THIS May, to coincide with Deaf Awareness Week, Connect Assist is launching what they believe is a UK first: Sign Assist, a helpline for deaf and hearing-impaired people, staffed by Deaf and hearing impaired advisors.
Where it all began for Connect Assist
Connect Assist is always looking for ways to improve its services. Last year, they explored inclusivity, and it struck them that deaf and hearing-impaired people couldn’t use their helplines.
Deafness is the second most common disability in the UK, affecting around 12million people. Yet, the community remains significantly underserved by most businesses, and, as a result, they are searching for organisations that understand their needs.
Sure, deaf and hearing-impaired people could use email or chat services, but these can be impersonal and don’t lend themselves to people in crisis.
Connect Assist run services for several military veteran charities and an international musicians’ mental health charity. Many service users have hearing impairments, which got them thinking about offering helplines with British Sign Language (BSL) interpretation.
Employing deaf advisors
Connect Assist has worked with a leading deaf consultancy company, which brought about a change in their thinking.
The company made it clear that, accomplished though BSL interpreters are, they don’t live the same day-to-day life as deaf people. Plus, third-party interpretation services are cumbersome: there’s a lot of toing and froing before a query is answered, and they’re not very empathic, either.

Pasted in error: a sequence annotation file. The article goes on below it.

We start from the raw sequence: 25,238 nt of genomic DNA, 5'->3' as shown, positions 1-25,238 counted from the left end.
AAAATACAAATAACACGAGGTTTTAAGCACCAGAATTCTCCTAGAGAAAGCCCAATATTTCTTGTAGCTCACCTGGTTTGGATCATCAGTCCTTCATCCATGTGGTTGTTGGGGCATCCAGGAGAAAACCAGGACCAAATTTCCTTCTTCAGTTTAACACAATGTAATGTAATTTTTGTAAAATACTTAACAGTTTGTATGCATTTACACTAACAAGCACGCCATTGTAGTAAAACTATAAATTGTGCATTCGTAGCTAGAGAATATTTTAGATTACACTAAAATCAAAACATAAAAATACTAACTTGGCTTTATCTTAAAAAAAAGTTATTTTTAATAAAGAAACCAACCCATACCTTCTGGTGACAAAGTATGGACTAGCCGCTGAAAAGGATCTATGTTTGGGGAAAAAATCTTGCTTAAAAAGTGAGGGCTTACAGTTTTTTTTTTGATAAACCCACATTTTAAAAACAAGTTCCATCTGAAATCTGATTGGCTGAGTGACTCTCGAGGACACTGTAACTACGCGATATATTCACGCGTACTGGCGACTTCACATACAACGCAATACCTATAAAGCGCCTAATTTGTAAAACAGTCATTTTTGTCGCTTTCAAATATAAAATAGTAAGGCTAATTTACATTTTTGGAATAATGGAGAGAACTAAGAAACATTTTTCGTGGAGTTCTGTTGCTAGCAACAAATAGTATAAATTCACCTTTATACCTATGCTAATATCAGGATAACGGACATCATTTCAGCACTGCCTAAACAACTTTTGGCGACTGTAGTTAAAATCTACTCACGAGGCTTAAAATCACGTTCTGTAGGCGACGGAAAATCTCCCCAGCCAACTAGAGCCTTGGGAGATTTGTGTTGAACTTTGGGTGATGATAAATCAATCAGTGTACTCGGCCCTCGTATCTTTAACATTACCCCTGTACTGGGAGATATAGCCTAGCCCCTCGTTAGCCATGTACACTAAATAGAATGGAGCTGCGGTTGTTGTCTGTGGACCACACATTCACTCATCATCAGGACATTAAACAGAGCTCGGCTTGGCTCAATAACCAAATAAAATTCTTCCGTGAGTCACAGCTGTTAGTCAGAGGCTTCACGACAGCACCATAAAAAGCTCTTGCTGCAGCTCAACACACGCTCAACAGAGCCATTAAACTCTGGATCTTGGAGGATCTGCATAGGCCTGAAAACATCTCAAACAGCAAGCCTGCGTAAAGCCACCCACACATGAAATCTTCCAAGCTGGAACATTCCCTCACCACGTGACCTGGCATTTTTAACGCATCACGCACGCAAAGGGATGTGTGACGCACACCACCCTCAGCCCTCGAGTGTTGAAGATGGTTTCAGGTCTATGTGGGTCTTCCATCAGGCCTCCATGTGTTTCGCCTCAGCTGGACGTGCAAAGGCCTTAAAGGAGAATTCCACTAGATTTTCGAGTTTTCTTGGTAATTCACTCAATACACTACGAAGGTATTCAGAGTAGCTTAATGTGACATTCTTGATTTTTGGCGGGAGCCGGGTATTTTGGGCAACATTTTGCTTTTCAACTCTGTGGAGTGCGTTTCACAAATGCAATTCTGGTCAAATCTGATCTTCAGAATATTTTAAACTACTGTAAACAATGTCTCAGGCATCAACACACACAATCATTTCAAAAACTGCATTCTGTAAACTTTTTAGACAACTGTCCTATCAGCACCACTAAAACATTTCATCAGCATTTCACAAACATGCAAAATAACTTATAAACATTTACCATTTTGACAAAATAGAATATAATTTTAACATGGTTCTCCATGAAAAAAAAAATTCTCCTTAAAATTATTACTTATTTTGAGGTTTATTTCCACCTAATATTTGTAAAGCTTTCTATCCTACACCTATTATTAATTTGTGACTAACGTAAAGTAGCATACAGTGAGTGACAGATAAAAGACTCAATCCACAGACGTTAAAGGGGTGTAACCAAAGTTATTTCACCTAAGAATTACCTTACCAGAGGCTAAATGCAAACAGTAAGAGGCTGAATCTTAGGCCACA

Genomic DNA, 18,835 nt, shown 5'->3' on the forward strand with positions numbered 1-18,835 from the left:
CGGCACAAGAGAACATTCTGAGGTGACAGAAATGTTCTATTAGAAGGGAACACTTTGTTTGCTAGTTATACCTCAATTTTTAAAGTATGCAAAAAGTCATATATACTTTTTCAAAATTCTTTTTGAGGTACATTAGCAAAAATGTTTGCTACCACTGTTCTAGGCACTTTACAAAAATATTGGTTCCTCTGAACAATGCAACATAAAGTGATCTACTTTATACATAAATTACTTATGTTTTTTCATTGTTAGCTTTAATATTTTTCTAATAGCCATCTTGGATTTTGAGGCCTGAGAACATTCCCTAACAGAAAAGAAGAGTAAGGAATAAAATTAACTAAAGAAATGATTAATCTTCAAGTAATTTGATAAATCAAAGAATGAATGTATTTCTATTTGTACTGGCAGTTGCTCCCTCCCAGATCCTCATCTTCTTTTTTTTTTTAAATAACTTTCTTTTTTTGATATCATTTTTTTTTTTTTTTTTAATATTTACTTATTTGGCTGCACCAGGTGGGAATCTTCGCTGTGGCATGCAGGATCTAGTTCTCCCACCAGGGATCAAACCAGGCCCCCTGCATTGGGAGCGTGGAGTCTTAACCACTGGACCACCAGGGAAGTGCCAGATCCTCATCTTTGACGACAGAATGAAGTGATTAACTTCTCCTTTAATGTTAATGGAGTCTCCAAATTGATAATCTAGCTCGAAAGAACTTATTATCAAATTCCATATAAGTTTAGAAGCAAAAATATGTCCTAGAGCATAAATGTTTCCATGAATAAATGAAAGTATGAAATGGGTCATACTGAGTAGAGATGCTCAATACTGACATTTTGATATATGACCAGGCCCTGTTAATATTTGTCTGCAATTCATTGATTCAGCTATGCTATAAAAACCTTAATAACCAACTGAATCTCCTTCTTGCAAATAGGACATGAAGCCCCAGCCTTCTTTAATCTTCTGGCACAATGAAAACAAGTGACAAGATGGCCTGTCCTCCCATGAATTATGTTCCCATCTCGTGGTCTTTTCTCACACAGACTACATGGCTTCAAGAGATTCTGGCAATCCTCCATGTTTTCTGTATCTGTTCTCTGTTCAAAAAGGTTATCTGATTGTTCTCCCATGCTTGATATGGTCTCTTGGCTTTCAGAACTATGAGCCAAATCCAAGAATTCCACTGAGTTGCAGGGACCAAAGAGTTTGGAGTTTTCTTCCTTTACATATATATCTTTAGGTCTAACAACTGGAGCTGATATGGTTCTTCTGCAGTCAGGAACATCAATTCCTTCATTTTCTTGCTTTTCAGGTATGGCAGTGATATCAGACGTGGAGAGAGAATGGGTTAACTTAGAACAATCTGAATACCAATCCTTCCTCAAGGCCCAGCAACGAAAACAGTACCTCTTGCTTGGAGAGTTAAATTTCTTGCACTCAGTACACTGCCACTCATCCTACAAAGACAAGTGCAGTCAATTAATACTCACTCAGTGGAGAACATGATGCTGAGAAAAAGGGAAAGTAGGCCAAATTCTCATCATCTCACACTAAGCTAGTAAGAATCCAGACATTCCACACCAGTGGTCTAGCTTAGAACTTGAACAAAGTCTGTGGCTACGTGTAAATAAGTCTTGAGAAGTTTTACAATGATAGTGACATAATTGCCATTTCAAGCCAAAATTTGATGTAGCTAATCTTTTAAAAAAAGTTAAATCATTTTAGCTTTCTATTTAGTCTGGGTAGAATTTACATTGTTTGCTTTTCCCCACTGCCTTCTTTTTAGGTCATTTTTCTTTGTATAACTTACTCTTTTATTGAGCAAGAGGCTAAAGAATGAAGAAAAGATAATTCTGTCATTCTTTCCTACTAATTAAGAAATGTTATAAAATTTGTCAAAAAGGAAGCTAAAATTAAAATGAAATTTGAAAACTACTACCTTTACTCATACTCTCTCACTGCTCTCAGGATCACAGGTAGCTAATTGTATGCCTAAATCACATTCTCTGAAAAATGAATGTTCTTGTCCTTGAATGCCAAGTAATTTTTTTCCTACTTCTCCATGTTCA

So, Connect Assist decided to train deaf people as advisors so that they can support callers directly. They are better placed to understand the lives of fellow deaf people and offer a truly empathic service.
As an added bonus, this approach creates jobs in their call centre for talented deaf people who might otherwise struggle to find employment.
The right space and tech for deaf people
Launching Sign Assist has meant making some changes to their offices.
They have created a unique working space for their deaf advisors, so there are no distractions, and the viewers’ eyes can focus on the body, lips and hands.
You can’t rely on fuzzy laptop webcams if you need to lip read and pick up on body language, so they have installed high-res Logitech cameras and very clear lighting.
And, to ensure their colleagues’ health and safety, they have had to upgrade things like fire alarms across their buildings to include strobe lighting.
Welcoming their new colleagues
Internal communications are also important. So, Connect Assist offered all their staff BSL training and have bought transparent face masks to enable lip reading.
They have distributed best practice guides on Teams calling a deaf colleague, while in video meetings, deaf colleagues can use real-time transcripts or BSL interpreters where necessary.
Connect Assist think Sign Assist is the start of something much bigger. They would like to be training advisors for charities, local authorities and commercial companies.
So, when deaf people go to those organisations’ websites, they’ll see that they offer real-time BSL helplines and know they are valued as service users/customers.
If you want to find out more about Sign Assist, join the conversation today.